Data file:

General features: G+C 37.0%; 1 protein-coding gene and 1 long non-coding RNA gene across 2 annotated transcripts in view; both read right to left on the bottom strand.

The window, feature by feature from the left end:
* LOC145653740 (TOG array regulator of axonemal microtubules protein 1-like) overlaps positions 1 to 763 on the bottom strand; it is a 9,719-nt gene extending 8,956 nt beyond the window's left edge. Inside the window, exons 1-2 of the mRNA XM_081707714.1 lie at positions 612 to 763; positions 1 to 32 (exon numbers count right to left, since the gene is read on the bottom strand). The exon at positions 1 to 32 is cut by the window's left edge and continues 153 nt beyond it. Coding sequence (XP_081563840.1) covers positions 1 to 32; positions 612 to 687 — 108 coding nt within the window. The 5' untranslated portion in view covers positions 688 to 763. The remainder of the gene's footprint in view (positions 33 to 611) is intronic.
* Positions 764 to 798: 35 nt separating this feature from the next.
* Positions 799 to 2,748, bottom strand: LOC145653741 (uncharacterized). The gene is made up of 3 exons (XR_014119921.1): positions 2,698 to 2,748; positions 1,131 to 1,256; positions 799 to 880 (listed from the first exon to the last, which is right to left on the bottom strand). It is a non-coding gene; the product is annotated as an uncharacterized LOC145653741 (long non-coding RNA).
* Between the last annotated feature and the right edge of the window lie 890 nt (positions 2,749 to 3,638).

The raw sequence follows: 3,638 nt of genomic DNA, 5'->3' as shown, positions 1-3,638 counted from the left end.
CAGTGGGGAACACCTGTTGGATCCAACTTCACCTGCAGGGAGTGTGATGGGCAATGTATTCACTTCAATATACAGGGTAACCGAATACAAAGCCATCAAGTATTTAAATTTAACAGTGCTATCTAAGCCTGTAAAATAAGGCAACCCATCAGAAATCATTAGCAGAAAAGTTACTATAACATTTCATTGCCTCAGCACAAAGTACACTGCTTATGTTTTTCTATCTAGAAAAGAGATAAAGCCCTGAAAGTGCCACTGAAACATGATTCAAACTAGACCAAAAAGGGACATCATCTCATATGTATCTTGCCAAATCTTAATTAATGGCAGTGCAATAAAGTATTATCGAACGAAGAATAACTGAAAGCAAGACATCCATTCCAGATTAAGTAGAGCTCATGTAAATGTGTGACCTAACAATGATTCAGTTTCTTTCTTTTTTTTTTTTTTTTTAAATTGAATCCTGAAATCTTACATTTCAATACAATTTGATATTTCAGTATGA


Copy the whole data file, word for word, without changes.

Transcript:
General features: G+C 37.0%; 1 protein-coding gene and 1 long non-coding RNA gene across 2 annotated transcripts in view; both read right to left on the bottom strand.

The window, feature by feature from the left end:
* LOC145653740 (TOG array regulator of axonemal microtubules protein 1-like) overlaps positions 1 to 763 on the bottom strand; it is a 9,719-nt gene extending 8,956 nt beyond the window's left edge. Inside the window, exons 1-2 of the mRNA XM_081707714.1 lie at positions 612 to 763; positions 1 to 32 (exon numbers count right to left, since the gene is read on the bottom strand). The exon at positions 1 to 32 is cut by the window's left edge and continues 153 nt beyond it. Coding sequence (XP_081563840.1) covers positions 1 to 32; positions 612 to 687 — 108 coding nt within the window. The 5' untranslated portion in view covers positions 688 to 763. The remainder of the gene's footprint in view (positions 33 to 611) is intronic.
* Positions 764 to 798: 35 nt separating this feature from the next.
* Positions 799 to 2,748, bottom strand: LOC145653741 (uncharacterized). The gene is made up of 3 exons (XR_014119921.1): positions 2,698 to 2,748; positions 1,131 to 1,256; positions 799 to 880 (listed from the first exon to the last, which is right to left on the bottom strand). It is a non-coding gene; the product is annotated as an uncharacterized LOC145653741 (long non-coding RNA).
* Between the last annotated feature and the right edge of the window lie 890 nt (positions 2,749 to 3,638).

The raw sequence follows: 3,638 nt of genomic DNA, 5'->3' as shown, positions 1-3,638 counted from the left end.
CAGTGGGGAACACCTGTTGGATCCAACTTCACCTGCAGGGAGTGTGATGGGCAATGTATTCACTTCAATATACAGGGTAACCGAATACAAAGCCATCAAGTATTTAAATTTAACAGTGCTATCTAAGCCTGTAAAATAAGGCAACCCATCAGAAATCATTAGCAGAAAAGTTACTATAACATTTCATTGCCTCAGCACAAAGTACACTGCTTATGTTTTTCTATCTAGAAAAGAGATAAAGCCCTGAAAGTGCCACTGAAACATGATTCAAACTAGACCAAAAAGGGACATCATCTCATATGTATCTTGCCAAATCTTAATTAATGGCAGTGCAATAAAGTATTATCGAACGAAGAATAACTGAAAGCAAGACATCCATTCCAGATTAAGTAGAGCTCATGTAAATGTGTGACCTAACAATGATTCAGTTTCTTTCTTTTTTTTTTTTTTTTTAAATTGAATCCTGAAATCTTACATTTCAATACAATTTGATATTTCAGTATGA